Polypropylene pipe has some qualities that should be considered before it is selected for a project. While the material is lighter than metal pipe, it is more flexible, so it requires structural supports to be spaced more frequently. The width of the pipe wall is larger than steel and therefore may require increased pipe sizing depending on the application. Polypropylene pipe does not offer a solution for high temperature/high pressure applications.
Our construction superintendent, Jason Klinkner, has become one of our resident experts on piping products. Jason suggests that, “The 428 project was a good scenario to use Aquatherm for an internal building service. Not only does it have a significant warranty that is comforting to our customers, but it is also resilient to a wide variety of issues which makes it a great application.”
Aquatherm was developed in Germany and has a manufacturing and distribution location in Lindon, Utah. If you have a building project in your future and would like to learn more about polypropylene options, our team would be happy to help answer your questions firstname.lastname@example.org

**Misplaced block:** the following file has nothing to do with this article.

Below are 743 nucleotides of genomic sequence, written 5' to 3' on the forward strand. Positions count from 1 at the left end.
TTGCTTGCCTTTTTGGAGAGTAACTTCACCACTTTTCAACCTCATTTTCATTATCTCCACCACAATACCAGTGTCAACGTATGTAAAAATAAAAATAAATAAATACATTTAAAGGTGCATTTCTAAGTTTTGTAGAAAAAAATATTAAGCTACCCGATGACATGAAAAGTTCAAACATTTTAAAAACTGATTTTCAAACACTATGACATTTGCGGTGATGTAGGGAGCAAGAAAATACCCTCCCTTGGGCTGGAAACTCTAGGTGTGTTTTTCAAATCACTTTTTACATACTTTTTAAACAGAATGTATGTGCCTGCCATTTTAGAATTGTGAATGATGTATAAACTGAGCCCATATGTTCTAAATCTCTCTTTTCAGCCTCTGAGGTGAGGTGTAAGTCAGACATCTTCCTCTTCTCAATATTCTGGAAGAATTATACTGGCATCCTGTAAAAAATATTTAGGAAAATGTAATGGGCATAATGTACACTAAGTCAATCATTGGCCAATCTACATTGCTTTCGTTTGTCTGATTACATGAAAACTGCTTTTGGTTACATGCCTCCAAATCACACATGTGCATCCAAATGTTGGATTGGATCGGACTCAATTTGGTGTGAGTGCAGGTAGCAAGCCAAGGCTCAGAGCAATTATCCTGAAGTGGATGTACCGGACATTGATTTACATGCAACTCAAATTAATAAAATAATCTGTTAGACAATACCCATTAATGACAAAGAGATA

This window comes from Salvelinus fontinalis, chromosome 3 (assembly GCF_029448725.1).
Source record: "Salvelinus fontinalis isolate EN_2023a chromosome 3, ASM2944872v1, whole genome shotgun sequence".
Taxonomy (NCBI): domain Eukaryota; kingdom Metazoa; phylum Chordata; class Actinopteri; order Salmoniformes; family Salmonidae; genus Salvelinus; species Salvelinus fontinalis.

Celebrating 35 Years with Legacy Day
District Energy is celebrating 35 years, and in March we hosted our annual Legacy Day to honor our employees for their service. We know that our people are our greatest asset, and Legacy Day is a time to slow down to say “thank you.” This year we honored 20 employees that have reached five-year milestones including four that have been with the company since the beginning, including Ron Anderson (Plant Superintendent), John Skeie (Relief Lead Engineer), Joe Lee, Sr., (Foreman), and Jeff Amacher (Relief Lead Engineer). A special thank you to these employees that have dedicated their careers to District Energy.
The event speakers included two others who were instrumental to the early years of District Energy. Former board member and former executive director of the Saint Paul Building Owners and Managers Association, Bill Buth, and former employee, Dave Parenteau, both shared entertaining tales of early challenges and triumphs for the system. Accountant Martha Modrynski also shared her reflections of starting with the company 27 years ago as she prepared for her own retirement this past month.
Save the Date for Customer Appreciation Day